President of the Romanian Association for Baltic and Nordic Studies, E-mail: email@example.com
Revista Româna pentru Studii Baltice oi Nordice / The Romanian Journal of Baltic and Nordic Studies (RRSBN) gathers in this issue contributions based on new documentary sources and interpretations concerning the area it investigates, i.e. the Baltic and Nordic Sea area, and the relations and contacts between this region and its Black Sea match. The fascinating ethnic and cultural diversity of the area, the contacts between distant European lands, the perceptions of “the other” are topics approached from different angles and brought before the judgment of the public and the community of fellow researchers.
Diversity is, indeed, one of the characteristics of an area with a distinctive cultural richness understood in the largest meaning. To this accounts the article which opens this issue of the journal bearing the signature of Ádám Németh and Guntis Šolks. The article tackles diversity by an innovative use of probability theory which stood behind the Simpson’s Diversity Index processed by modern GIS software in order to meet its main research question: where, when, why and how has the Ethnic Diversity and Ethnic Segregation Index changed in Latvia during the first and second independence periods. The outcome of the study is revealing for the importance of the theme: Latvia has one of the most diverse population in Europe, and while homogenization occurred during the two periods of Latvian independence, Riga and the towns of Latgale showed throughout the entire period a high degree of ethnic heterogeneity. While the segregation indexes of the ethnic groups altered slightly during periods of independence, it undertook dramatic changes at the time of Soviet occupation.
The following article included in this issue evokes an episode of the earliest contacts between Sweden and Romania, namely the Swedish attempts to appoint a vice-consul in the capital of Valahia, Bucharest. This occurred at a time when Swedish and Norwegian commercial fleet was registering a remarkable upswing and Sweden sought to pave the way to trade expansion by concluding commercial conventions with the European nations. The Romanian Principalities had economic potential and a strategic position which an expanding commercial nation could not ignore, and as Professor Veniamin Ciobanu argues, this stood behind the Swedish attempts of 1834-1835 to appoint a vice-consul in Bucharest. The cultural clash and the lack of mutual knowledge made what seemed a banal search for a person possessing the moral and intelectual qualities to represent Sweden in Valahia into an Odyssey.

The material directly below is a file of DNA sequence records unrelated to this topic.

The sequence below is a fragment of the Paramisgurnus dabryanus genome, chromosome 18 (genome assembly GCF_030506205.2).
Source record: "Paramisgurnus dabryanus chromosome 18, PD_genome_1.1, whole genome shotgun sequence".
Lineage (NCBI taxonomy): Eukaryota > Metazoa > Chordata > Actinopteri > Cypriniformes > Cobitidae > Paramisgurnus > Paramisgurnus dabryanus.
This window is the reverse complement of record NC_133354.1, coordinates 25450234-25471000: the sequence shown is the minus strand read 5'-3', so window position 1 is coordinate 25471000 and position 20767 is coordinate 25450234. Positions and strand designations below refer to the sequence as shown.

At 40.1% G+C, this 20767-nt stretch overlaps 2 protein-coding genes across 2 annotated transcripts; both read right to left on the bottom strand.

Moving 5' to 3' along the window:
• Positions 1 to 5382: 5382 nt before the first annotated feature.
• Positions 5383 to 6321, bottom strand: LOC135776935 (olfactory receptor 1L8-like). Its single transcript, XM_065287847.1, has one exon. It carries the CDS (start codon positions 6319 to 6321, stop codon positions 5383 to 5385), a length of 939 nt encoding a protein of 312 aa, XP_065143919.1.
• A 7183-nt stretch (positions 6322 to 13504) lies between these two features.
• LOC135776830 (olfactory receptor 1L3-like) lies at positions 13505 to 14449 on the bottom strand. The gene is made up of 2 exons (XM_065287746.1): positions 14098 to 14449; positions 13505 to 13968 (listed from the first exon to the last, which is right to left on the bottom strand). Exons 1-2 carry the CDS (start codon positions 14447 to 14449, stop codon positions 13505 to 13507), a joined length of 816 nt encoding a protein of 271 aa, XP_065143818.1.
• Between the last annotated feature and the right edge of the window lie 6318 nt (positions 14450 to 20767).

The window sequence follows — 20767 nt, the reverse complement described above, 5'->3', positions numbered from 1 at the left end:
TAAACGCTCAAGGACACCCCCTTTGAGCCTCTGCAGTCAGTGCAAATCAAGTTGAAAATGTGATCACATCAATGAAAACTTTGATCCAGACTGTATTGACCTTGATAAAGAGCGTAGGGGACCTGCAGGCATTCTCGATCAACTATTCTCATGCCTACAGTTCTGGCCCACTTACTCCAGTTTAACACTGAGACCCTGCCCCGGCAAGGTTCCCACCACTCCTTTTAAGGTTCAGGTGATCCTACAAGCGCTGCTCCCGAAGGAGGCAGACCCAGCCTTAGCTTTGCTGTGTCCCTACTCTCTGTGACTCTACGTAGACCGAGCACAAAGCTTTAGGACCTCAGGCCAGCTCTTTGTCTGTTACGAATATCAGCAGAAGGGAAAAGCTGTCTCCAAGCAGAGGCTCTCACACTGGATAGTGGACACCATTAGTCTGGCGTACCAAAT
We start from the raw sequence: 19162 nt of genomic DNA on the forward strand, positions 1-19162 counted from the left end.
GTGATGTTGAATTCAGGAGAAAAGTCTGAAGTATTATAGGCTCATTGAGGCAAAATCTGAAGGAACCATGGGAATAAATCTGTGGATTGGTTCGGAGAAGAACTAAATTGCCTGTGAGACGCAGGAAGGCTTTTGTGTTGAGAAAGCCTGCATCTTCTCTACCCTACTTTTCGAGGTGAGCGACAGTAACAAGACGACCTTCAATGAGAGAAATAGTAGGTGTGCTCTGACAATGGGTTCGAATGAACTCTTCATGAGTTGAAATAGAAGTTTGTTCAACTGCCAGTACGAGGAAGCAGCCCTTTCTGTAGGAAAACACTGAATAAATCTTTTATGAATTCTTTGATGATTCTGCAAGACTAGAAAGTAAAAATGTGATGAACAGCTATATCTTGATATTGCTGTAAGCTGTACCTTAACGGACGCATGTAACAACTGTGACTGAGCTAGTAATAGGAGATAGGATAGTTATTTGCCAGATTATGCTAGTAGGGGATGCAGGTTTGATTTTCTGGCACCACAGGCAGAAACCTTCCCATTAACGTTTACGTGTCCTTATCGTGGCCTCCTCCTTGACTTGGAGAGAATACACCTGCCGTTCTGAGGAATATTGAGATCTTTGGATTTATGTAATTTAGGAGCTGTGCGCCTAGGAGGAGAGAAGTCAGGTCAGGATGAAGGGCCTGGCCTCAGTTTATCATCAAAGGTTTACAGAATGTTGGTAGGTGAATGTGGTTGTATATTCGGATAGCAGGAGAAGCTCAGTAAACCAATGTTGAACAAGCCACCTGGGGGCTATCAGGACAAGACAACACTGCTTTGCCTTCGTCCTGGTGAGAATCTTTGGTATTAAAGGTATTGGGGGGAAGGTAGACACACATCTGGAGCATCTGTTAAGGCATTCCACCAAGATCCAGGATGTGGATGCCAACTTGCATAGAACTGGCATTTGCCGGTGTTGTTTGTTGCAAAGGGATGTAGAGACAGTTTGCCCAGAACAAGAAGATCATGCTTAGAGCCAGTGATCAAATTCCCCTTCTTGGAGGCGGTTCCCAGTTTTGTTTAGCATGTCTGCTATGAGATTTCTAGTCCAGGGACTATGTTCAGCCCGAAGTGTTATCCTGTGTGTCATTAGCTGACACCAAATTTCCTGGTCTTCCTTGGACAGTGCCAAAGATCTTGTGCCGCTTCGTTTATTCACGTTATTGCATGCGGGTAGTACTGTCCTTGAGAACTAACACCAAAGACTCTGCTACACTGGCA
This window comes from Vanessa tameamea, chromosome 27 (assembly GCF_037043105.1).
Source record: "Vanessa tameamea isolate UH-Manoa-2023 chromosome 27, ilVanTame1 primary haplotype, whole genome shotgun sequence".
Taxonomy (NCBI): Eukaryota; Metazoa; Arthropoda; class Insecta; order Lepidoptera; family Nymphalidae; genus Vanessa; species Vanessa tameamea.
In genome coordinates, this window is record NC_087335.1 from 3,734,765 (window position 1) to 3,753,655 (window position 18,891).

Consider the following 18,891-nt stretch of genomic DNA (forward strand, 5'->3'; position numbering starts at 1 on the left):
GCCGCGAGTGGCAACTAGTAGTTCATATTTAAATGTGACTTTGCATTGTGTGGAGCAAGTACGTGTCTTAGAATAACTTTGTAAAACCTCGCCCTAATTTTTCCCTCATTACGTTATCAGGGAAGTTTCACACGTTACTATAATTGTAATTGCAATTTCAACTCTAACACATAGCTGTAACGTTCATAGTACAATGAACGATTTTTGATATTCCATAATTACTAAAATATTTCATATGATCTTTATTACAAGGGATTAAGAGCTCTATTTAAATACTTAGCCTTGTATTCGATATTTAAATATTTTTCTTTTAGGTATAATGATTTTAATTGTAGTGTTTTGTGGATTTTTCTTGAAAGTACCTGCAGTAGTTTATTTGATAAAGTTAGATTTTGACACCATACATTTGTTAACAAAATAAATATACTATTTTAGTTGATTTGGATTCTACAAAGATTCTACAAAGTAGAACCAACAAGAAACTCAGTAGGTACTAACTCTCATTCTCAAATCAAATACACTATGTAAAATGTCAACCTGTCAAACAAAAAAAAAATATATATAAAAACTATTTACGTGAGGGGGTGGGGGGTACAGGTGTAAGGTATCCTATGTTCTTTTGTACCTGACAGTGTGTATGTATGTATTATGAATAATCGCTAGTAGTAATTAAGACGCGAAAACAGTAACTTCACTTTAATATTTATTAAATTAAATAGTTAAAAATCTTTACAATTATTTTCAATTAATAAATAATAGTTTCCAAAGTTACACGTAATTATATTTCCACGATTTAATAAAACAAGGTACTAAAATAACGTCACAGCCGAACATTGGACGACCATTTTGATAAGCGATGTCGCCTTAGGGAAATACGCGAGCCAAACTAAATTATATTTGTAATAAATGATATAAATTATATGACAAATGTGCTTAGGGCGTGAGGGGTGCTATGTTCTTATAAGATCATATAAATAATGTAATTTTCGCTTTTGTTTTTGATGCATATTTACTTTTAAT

Although the article dedicated to the Scottish Women’s Hospitals organization in the Balkans during World War I exceeds the geographical area this journal encompasses, we have included it in this issue in order to better understanding the complexity of human contacts between the North, understood in a wider sense, and the Balkans. Moreover, the activity of Scottish Women’s Hospitals in the Balkans represents a meaningful page in the development of an international mindset of the relief activities: help must be provided not only to compatriots, but according to the Hippocrates principles to all those in need, was the philosophy of Dr. Elsie Inglis and her followers.
The last study included in this issue deals with the Nobel Prizes for Science and Literature and the Romanian relatively low degree of success in winning such outstanding international recognition. Although the author does not undertake an in-depth analysis of some of the most prestigious Romanian candidates for the Noble Prize which failed to be awarded the honor, it provides a valuable overview and raises some fundamental questions regarding the reasons of this failure.
The Norwegian Film Days in Iaoi (May 27-29, 2012) coordinated by Dr. Crina Leon represented a significant cultural event designed to make Norwegian cinema better accessible to the Romanian public. While the domination of American cinema seems bound to continue, Scandinavian cinematography proves to be capable to fill a vital niche of public interest based as it is on the rich cultural and social heritage of the North while also showing the vitality and capacity to constantly renewing with fresh themes and ways of transmitting the message its capacity of expression. The interview with Mr. Jan Erik Holst, executive editor at the Norwegian Film Institute, is a gripping insight into the new wave of Norwegian cinema.
The first half of 2012 witnessed an expansion of the activities of the Romanian Association for Baltic and Nordic Studies. One of the most important for the future development of the programs and activities of the Association is the opening of the RoBaltNord, the Small Library for Baltic and Nordic Studies. The library was opened on 25 May 2012 with the occasion of the start of the third international conference on Baltic and Nordic studies in a location endowed by the Royal Court Museums Complex of Targoviste. It enjoyed the generous support of Niro Investment Group and Microsoft Corporation and benefitted from donations from the embassies of Finland, Lithuania and Norway, the Historical Association of Northern Finland, the University of Oulu, the Cetatea de Scaun Publishing House and of private persons. The goal of the association is to achieve a number of 1,000 titles by 2021, and it is hoped that the system of acquisitions, exchanges and donations will ensure that readers will enjoy the access to a rich resource of knowledge essential in bridging Romania and the Baltic Sea region.
03. Foreword 4 _1_ 2012.pdf